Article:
Speaking of the SEC, we can also save ourselves some time by avoiding any established in-conference coaches. Losing to Kentucky in recruiting and on the court over the years has inevitably left a bad taste, and they will see blood in the water when they hear of our Calipari excommunication (seriously guys, grab Joe B!). Avery Johnson (Alabama), Rick Barnes (Tennessee), Frank Martin (South Carolina), and anyone else who is a known, established SEC commodity will be looking to stick it to BBN long before entertaining any pact with Kentucky. It’s for the best when you consider that there’s really only one coach who could adequately fill our pretend coaching void, and we would never touch him. If I were to tell you there is a brash, kind of smug New Englander coming to town who could reel in recruits, schmooze like a master used-car salesman, flourish in the lime-light, and cater to our media hungry masses, you’d excitedly envision the second coming of Rick Pitino or John Calipari. Then, when I told you his name is Bruce Pearl, you’d recoil in horror. Yes, Auburn coach Bruce Pearl ticks a lot of the boxes that make for a successful UK coach. However, due to NCAA violations past, present, and future, we would run far, far away.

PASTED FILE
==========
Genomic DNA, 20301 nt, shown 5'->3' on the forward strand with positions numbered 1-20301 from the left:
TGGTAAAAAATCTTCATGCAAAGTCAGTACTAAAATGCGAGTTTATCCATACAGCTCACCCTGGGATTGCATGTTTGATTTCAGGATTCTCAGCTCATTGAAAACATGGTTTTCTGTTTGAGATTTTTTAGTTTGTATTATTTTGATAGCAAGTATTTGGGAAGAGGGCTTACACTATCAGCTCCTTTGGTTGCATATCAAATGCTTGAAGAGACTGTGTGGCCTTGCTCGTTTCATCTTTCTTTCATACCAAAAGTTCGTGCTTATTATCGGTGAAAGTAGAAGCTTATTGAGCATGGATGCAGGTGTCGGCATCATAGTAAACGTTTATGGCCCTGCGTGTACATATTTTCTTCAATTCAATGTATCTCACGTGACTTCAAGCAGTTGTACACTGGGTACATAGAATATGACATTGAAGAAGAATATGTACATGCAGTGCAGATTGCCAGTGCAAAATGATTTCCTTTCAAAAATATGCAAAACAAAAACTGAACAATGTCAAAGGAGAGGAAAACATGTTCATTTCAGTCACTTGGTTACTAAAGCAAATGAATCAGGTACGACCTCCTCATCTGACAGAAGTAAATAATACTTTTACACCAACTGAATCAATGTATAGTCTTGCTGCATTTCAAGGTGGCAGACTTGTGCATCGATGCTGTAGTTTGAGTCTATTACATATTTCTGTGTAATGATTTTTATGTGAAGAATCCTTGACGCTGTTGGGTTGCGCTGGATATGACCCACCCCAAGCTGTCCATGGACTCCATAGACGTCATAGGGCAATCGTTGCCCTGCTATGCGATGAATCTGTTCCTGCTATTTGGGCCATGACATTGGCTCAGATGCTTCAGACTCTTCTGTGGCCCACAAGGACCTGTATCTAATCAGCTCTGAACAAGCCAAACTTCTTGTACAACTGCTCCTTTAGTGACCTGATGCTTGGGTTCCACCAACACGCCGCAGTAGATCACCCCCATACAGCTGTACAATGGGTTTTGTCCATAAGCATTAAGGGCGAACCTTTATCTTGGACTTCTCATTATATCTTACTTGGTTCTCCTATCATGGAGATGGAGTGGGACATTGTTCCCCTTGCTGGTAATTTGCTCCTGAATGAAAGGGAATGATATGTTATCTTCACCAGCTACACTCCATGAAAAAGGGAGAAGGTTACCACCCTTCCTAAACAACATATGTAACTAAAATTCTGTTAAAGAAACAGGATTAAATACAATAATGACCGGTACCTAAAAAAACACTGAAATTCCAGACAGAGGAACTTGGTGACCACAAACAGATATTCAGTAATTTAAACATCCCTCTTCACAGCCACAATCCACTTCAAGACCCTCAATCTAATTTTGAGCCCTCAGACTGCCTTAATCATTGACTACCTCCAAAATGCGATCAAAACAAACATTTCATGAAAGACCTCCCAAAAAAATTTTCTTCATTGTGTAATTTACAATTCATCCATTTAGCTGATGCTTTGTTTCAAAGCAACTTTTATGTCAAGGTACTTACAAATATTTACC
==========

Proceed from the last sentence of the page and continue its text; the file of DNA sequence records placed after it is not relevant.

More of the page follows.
So… Much… Swiping… Left…